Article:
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Friday, December 2, 2011

Penn State Vs. Wayne Hills High School: Winners On the Field, Unethical Losers Off the Field

At a house party in Wayne, NJ, on October 29, two teenagers were beaten in an altercation which left one of the teenagers lying unconscious in the middle of the road. The beaten teens were football players from Wayne Valley High School and the perpetrators were identified as football players from Wayne Hills High School. Showing an amazing amount of cowardice, the young men who did the beating have not stepped forward to claim responsibility for their acts, and have decided to let other innocent students take the fall with them.

One for all. All for one. We play as a team. We assault people as a team.

Nine student athletes from Wayne Hills High School were subsequently suspended from taking part in football activities by the Board of Education, and a judge has upheld those suspensions. As of this writing, another appeal is waiting to be heard which would allow the suspended players to play in a State Championship game tomorrow (Saturday, December 3). The students who were left beaten in the road have not filed an appeal regarding the beating they took at the hands of the Wayne Hills HS football players.

It's all about the Big Game.

At a Board of Education meeting on November 17, Wayne Hills football coach Chris Olsen gave an "impassioned plea" to let his suspended players play.

It's all about the Big Game. Football is important. Scholarships are important. The beaten kids didn't die or anything.

Many people in the football hierarchy at Wayne Hills HS claim that the kids who were suspended will have their identities released by default because they won't be at the Big Game, and this will ruin their lives.

This is the biggest load of crap I have ever heard. If Coach Olsen, or anyone at Wayne Hills HS, is so concerned about protecting the identities of his minor players, then he should just forfeit the game and protect the kids himself. Oh wait, forfeit the Big Game? No way, football dynasties never forfeit the Big Game. Or Coach Olsen could use his position as a leader of young men to convince the perpetrators to step forward and face the consequences of their actions. Word has it the students who actually did the beating are Coach Olsen's best players, and how can you win the Big Game if your best players aren't suited up? But to people like the football hierarchy at Wayne Hills HS morality has nothing to do with winning football championships.
Coach Chris Olsen (standing) and players from his Wayne Hills HS
football team attend a Board of Education meeting last month to
appeal for reinstatement of nine players who were charged with
aggravated assault and later suspended from the team.
 Photo: New York Daily News




On November 18, a pep rally was held at Wayne Hill HS. Members of the Junior class wore tee-shirts with the words "the police." During the rally the football team shouted "F*** the police" at the Juniors. Faculty eventually stopped the chanting, but now we all have a good idea what kind of young men are formed in Coach Olsen's program.

The kids have lawyered up because they want to play in the Big Game and they want college scouts to be able to see them play so they can get scholarships and maybe even be in the NFL someday. Their coaches and parents have been coddling them and making them feel special since Pop Warner, and no beaten up kid from a cross-town rival high school is going to make all that effort go for naught. The claim is that a criminal record might hurt their son's chances of getting a scholarship. The kids who were beaten will likely not get a chance to strut their football prowess in any Big Games in the near future, and their sholarship chances are unknown.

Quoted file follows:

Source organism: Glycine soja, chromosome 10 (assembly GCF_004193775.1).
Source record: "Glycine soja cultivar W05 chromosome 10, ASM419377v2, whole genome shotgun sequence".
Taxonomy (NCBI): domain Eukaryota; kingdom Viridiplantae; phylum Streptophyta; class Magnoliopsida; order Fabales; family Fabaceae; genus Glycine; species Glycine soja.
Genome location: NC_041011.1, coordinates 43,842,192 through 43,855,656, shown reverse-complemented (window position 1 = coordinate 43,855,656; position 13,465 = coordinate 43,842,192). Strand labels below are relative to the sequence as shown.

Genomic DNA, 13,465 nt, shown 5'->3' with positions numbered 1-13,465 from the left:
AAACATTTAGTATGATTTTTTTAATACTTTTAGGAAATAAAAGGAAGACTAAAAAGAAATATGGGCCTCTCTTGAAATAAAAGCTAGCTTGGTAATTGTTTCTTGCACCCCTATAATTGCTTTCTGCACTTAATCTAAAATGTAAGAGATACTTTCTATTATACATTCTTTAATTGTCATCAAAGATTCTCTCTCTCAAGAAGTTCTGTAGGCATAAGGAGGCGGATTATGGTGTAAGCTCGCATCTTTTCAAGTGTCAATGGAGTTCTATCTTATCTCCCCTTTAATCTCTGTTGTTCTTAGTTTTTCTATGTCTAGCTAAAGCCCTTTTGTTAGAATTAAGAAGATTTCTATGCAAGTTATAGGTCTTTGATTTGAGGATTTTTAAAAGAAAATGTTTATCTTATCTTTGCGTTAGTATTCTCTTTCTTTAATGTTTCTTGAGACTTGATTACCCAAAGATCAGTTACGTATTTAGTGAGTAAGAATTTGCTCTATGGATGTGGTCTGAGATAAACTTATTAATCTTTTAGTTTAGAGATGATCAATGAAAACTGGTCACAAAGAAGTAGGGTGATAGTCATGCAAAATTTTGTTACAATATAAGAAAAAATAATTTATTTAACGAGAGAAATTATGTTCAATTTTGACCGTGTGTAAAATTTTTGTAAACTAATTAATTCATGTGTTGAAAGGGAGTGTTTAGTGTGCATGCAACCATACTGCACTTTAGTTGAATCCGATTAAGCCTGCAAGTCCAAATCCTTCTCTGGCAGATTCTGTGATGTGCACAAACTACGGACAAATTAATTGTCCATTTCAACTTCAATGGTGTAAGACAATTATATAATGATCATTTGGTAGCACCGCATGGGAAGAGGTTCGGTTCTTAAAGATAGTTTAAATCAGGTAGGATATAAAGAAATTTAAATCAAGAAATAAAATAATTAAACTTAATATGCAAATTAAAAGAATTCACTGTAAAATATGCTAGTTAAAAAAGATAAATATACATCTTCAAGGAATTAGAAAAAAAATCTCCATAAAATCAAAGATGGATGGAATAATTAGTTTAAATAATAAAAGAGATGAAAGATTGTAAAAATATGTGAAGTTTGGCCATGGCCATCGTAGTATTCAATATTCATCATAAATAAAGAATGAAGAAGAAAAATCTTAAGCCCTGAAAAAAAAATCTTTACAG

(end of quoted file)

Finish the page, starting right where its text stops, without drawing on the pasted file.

Darren DelSardo, the attorney for one of the minors involved said his client is innocent and that his client is "already having stomach pains, throwing up." DelSardo didn't mention whether he thought it was wrong or not that the perpetrators of the assault have not manned-up and taken responsibility for their actions. He also didn't mention how the assaulted kids were doing, but then again, that's not his job.

The suit filed on behalf of the suspended students contained the following bit of sage legality: "...the students were denied due process in the administration's decision" to suspend the players because the "alleged criminal actions were separate from school functions." Which pretty much means that what these kids do outside of school is of no consequence as long as they're ready for the Big Game.

It's all about the Big Game. Raising young men to become good citizens is not the issue.

Attorney's for the students who didn't get beaten and left unconscious on the side of the road also maintain that at least two of the suspended students weren't even there. In this case the Football Code of Ethics prevents the kids who are guilty from protecting the innocent kids by stepping forward, while the innocent kids keep their big mouths shut to protect the guilty. I wonder if that was their own choice or if someone convinced them to keep quiet? No matter how you look at it, this is a code of false morality.

If you were up in arms because former Penn State defensive coordinator Jerry Sandusky raped little boys in the showers at Penn State, but you think the kids at Wayne Hills HS should play in the Big Game tomorrow, your situational ethics need adjusting.

In one case a sick individual committed heinous crimes to satisfy his own perverted needs and an entire football hierarchy hid the truth to protect the program. In the other case a few sick individuals beat rival football players senseless and an entire football hierarchy is fighting to sweep the assaults under the carpet to protect the program.

Rah rah sis boom bah, hit 'em again, harder, harder.

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